Mario Benedetti, 1920-2009, was a distinguished Uruguayan poet and novelist. He was a member of the Latin American literary generation that included Carlos Fuentes, Julio Cortázar, and Gabriel García Márquez. Here, he reflects on the horrors of Argentina’s “dirty war” of the 1970s and 1980s, and on the necessity of remembrance. This essay was published in Volume 29 Number 3 of the NACLA Report, November/December 1995.
The terrifying revelations made by a navy captain of the “death flights” carried out during Argentina’s dirty war show that memory will always fight to come to the surface. Consigning it to oblivion is pointless, hypocritical and perverse. A scandal was unleashed in Argentina in March in the wake of the terrifying revelations made by corvette-ship captain Adolfo Scilingo of the practice of throwing men and women to their death from airplanes during the military dictatorship (1976-83). That scandal gives rise to more than one interpretation. Of course, the first of these has to do with horror.
Just months earlier, in October, 1994, two captains (Antonio Pernias and Juan Carlos Rolón) admitted before the Argentine Senate that torture had been frequently employed in interrogations of political prisoners. They referred to these punishments, though, in a generic way, giving few details, characteristics, or other particulars.
They thus provoked in the imagination of every citizen images of kicks, slaps, the plantón (being forced to stand up for hours on end), the “submarine” (being held under water until near suffocation), the electric wire, and other varieties of excessive cruelty. It is true, however, that these declarations did not shock anyone. It is public and notorious that here, there, and everywhere, human rights are violated, preferably those of human beings on the left.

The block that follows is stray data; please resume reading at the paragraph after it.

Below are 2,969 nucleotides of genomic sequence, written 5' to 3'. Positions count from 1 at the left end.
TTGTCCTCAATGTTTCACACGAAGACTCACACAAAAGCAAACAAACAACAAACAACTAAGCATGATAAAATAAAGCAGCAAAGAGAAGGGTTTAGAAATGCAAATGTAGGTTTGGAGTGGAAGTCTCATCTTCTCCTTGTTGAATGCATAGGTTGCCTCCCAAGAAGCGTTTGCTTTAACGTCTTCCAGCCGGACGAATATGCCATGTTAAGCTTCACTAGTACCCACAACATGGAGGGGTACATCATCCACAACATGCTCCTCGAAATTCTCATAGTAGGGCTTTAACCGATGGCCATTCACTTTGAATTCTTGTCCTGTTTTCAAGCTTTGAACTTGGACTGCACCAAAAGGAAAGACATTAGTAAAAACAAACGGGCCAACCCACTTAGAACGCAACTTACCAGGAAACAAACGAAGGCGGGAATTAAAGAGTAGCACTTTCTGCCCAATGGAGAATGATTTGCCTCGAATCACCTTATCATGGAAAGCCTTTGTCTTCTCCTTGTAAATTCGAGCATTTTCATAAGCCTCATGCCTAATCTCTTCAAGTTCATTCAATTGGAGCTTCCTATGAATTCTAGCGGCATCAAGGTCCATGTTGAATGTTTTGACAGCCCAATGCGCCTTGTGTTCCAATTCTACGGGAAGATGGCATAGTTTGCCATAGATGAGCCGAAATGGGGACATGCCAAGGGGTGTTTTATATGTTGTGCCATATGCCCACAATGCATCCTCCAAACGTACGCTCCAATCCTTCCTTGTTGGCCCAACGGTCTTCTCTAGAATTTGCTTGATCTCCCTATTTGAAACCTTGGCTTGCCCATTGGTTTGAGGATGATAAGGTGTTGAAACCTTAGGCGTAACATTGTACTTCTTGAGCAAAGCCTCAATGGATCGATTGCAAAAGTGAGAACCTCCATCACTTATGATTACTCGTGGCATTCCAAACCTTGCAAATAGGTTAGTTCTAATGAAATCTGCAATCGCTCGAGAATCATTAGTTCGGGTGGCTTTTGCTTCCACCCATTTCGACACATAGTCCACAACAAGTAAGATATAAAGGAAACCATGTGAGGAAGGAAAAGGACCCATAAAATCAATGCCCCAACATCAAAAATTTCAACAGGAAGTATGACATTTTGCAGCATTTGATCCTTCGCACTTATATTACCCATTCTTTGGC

Even so, the case of Captain Scilingo is something quite different. In his by now well-known confession to journalist Horacio Verbitsky, which was disseminated not only in Verbitsky’s book, The Flight, but also in the press and on television, Scilingo doesn’t just talk about the obvious and routine generalities of torture. He goes into details, characteristics, and other particulars.
Prisoners were notified of a simple and even promising transferal. They were given strong sedatives that they were told were vaccines, and then put on a plane. After being injected with even stronger sedatives, they were thrown, unconscious but alive, into the ocean.
The testimony of the corvette-ship captain is one of flabbergasting realism. He himself was so involved in the actual operation that during one of the flights, in the midst of throwing prisoners out of the plane, he slipped near the small door and was close to accompanying them in the lethal fall to the sea.
The irony does not end there. After each of the punitive flights, priests “comforted the officials with scripture from the Gospels about the necessary separation of the wheat from the chaff.” Everything was so peculiarly ethical that the doctor who administered the soporific injections did not participate in the act of letting the bodies fall into space in order not to violate the “Hippocratic oath” (which is not, as one might think, the father of hypocrisy, but of medicine).
At the same time, the captain knows how to use his computer to do the calculations. He personally participated in two of these lethal flights, but he says that other similar flights were carried out every Wednesday over the course of two years. If 15 or 20 prisoners were eliminated in this way every Wednesday, the total number of victims would be around 2,000.